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with power, in connection with them, to organize a General Educational Society." The nineteenth anniversary of the Evangelical Knowlelge Society was likewise held in New York in October. The annual report set forth that the new works published by the society amounted to 2,497 pages. The treasurer's report announced that the receipts for the past year amounted to $40,998.32, and the expenditures to $39,596.31, leaving a balance of $1,402.01.

The Church of England continued to be greatly agitated by the case of Dr. Colenso, who, in the latter months of the year 1865, returned to his diocese of Natal. The Bishop of Capetown, as Metropolitan of the Anglican Church in North Africa, had offered to Colenso to have the sentence of deposition, which had been passed upon him by a synod of the South African bishops in 1865, revised either by the Archbishop of Canterbury, or by the bishops of the United Church of England and Ireland, or by such bishops of the Anglican communion throughout the British empire as could be assembled in London for the hearing of his case. As Colenso refused to avail himself of this of fer, the metropolitan issued a formal sentence of excommunication, reading as follows:

In the name of our Lord Jesus Christ, We, Robert, by Divine permission, Metropolitan of the Church in the province of Capetown, in accordance with the decision of the bishops of the province, in synod assembled, do hereby, it being our office and our grief to do so, by the authority of Christ committed unto us, pass upon John William Colenso, D. D., the sentence of the greater excommunication, thereby separating him from the communion of the Church of Carist so long as he shall obstinately and impenitently persist in his heresy, and claim to exercise the office of a bishop within the province of Capetown. And we do hereby make known to the faithful in Christ that, being thus excluded from all commu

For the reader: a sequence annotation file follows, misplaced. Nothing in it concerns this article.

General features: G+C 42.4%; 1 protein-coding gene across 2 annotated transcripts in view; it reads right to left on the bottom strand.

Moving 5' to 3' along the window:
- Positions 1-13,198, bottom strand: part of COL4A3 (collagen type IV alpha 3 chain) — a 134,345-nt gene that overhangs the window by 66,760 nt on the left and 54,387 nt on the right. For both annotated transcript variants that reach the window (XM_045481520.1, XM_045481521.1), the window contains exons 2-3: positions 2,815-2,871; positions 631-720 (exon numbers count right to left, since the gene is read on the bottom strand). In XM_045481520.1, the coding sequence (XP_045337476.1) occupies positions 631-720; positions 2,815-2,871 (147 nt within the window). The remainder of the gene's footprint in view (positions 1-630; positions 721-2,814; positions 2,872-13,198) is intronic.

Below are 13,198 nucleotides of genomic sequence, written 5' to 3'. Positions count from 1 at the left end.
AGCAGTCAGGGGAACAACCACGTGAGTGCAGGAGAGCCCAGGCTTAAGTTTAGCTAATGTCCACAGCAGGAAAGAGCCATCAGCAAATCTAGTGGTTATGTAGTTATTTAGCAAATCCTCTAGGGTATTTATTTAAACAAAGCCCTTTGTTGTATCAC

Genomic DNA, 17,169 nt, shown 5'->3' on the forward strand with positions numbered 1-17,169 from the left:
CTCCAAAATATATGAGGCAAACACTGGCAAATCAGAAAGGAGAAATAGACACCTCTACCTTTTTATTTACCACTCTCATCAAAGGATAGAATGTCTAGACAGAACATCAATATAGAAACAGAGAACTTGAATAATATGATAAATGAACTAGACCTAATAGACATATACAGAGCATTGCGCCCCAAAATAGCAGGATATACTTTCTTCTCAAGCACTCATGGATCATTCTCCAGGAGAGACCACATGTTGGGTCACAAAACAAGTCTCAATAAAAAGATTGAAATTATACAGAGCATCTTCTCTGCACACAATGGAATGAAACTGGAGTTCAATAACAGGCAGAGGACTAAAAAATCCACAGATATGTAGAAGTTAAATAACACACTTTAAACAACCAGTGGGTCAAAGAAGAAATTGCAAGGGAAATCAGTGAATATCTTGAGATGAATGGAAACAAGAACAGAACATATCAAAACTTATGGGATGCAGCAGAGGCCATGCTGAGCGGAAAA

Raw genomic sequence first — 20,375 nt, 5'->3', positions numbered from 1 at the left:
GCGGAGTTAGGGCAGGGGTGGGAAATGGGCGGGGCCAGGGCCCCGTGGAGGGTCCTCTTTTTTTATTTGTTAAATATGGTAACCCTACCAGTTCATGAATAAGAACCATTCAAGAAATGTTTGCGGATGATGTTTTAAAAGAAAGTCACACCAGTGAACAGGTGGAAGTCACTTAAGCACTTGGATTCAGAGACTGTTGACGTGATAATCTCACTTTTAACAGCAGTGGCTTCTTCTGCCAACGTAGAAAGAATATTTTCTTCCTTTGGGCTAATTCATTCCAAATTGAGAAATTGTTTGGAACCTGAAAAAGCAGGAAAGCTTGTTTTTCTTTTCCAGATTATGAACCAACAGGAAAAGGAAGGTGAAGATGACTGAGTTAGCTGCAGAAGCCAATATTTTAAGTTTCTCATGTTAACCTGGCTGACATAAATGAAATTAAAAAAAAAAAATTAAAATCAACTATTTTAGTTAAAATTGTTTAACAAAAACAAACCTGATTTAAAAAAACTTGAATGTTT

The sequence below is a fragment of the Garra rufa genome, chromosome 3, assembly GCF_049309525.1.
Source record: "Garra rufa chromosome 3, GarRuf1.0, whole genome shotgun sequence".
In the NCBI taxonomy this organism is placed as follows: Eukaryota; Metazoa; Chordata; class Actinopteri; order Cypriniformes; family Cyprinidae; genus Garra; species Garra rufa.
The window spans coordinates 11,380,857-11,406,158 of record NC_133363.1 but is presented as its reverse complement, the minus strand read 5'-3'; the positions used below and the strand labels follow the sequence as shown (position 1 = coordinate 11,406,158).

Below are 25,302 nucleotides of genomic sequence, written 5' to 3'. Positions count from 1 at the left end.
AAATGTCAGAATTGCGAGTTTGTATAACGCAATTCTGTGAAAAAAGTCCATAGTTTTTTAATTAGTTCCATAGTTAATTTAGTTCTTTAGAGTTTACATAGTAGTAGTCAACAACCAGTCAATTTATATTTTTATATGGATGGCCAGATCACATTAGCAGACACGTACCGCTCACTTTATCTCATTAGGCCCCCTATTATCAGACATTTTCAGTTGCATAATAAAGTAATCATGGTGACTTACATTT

nion with the Church, he is, according to our Lord's command, and in conformity with the provisions of the Thirty-third of the Articles of Religion, "to be taken of the whole multitude of the faithful, as a heathen man and publican." (Matt. xviii. 17, 18.) Given under our hand and seal this 16th day of December, in the year of our Lord 1865.


The Metropolitan of Capetown notified the Anglican bishops of Great Britain, the British colonies, and the United States of this step. In England some of the bishops disapproved of the measure, while, as far as is known, those of the British colonies and the United States were unanimous in sanctioning it. From the senior bishop of the Protestant Episcopal Church in the United States the following reply was received:

BURLINGTON, VT., May 4, 1966. To the Most Reverend Robert Gray, D. D., Lord Bishop of Capetown, and Metropolitan : the greater excommunication formally pronounced by you on John William Colenso, D. D., late Bishop of Natal, and addressed to me as the senior bishop of the Protestant Episcopal Church in the United States, has been received and placed on record.

MY DEAR LORD BISHOP: Your official statement of

On my own part, this painful and afflicting work of discipline is perfectly approved, as an act of solemn and imperative duty to the Church of God, and to

her divine Head and Master, the Lord Jesus Christ. And I cannot doubt that it is equally approved by all my brethren, whose sympathy and confidence in the firmness and fidelity of your whole course were so unanimously declared in the resolution passed at our last General Convention.

With my earnest prayer that the Holy Spirit of grace and consolation may guide and prosper all your arduous labors, and mercifully overrule this strange and mournful defection to the greater glory of the Redeemer, and the confirmation of His Church's absolute faith in the sacred Scriptures as the unerring Word of God, I remain, my dear Lord Bishop, with high regard, your friend and brother in Christ, [L. S.] JOHN H. HOPKINS,